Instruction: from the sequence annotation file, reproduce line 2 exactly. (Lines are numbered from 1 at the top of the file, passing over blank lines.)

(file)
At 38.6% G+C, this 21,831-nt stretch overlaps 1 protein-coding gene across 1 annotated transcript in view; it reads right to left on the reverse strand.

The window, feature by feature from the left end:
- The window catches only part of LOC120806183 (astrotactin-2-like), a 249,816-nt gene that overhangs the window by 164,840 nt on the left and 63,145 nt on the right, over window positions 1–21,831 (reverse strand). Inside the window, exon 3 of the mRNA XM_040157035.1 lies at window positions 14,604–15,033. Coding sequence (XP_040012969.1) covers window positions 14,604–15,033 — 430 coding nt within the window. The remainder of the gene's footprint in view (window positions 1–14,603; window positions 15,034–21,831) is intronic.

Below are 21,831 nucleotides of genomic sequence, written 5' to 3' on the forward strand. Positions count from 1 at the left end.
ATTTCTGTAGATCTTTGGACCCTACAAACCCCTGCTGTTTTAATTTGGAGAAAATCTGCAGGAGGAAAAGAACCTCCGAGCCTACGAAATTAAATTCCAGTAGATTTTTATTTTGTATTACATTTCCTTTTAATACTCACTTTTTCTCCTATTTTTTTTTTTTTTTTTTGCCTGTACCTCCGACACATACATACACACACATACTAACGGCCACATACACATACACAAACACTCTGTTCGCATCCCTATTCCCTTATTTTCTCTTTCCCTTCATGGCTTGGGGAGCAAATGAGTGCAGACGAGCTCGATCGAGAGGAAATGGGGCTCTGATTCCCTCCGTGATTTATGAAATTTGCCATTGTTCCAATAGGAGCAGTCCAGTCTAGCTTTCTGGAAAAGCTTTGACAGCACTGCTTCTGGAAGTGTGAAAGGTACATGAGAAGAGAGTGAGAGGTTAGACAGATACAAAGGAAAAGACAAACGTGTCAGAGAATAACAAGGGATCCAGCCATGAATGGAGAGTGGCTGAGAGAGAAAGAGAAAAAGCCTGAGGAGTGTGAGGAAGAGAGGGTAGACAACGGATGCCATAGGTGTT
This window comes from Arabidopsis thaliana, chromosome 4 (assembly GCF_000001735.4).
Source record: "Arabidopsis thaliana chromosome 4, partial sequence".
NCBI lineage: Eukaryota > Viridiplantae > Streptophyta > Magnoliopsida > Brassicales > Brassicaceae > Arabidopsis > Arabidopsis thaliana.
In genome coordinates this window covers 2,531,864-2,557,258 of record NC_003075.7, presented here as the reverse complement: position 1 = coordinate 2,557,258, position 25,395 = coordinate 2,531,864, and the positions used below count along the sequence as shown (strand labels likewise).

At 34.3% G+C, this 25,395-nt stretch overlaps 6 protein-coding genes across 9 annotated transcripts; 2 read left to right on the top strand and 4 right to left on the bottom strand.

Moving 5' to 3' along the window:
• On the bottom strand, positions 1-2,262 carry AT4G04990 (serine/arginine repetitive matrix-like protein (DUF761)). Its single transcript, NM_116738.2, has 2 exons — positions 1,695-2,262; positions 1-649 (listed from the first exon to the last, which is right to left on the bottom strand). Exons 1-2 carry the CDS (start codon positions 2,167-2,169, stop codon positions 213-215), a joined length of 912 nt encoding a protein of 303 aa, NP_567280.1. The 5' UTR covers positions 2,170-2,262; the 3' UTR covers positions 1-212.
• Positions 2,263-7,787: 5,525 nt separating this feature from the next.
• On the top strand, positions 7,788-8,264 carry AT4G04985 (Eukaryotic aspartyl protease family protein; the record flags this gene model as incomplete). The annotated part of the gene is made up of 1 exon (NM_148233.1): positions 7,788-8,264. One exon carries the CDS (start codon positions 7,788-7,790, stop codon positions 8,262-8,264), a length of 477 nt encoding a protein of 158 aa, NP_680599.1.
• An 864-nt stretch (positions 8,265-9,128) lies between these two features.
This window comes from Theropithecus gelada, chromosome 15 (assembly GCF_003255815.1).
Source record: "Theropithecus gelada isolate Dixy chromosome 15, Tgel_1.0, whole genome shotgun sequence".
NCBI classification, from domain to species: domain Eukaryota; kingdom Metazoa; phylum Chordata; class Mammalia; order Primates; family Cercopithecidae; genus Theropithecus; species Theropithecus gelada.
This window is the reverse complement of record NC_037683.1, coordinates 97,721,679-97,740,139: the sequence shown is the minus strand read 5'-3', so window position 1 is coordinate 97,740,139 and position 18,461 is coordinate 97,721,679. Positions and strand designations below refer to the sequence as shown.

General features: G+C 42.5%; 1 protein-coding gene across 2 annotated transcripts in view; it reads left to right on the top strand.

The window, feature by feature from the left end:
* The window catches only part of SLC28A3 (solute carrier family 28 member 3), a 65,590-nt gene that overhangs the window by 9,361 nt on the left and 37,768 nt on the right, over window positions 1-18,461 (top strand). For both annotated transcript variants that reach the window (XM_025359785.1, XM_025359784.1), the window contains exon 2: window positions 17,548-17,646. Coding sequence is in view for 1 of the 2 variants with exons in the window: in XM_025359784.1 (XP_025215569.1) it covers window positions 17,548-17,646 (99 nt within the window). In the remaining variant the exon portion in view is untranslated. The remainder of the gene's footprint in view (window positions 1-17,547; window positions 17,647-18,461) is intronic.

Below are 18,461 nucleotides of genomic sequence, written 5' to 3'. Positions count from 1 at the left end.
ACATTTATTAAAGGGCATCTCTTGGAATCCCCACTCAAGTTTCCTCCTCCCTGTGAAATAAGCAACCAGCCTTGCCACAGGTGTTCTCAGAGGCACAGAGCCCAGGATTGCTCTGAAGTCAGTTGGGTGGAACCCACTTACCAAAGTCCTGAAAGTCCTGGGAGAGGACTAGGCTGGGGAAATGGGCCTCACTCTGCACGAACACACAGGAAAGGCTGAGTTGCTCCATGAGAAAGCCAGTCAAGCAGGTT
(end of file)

The window, feature by feature from the left end: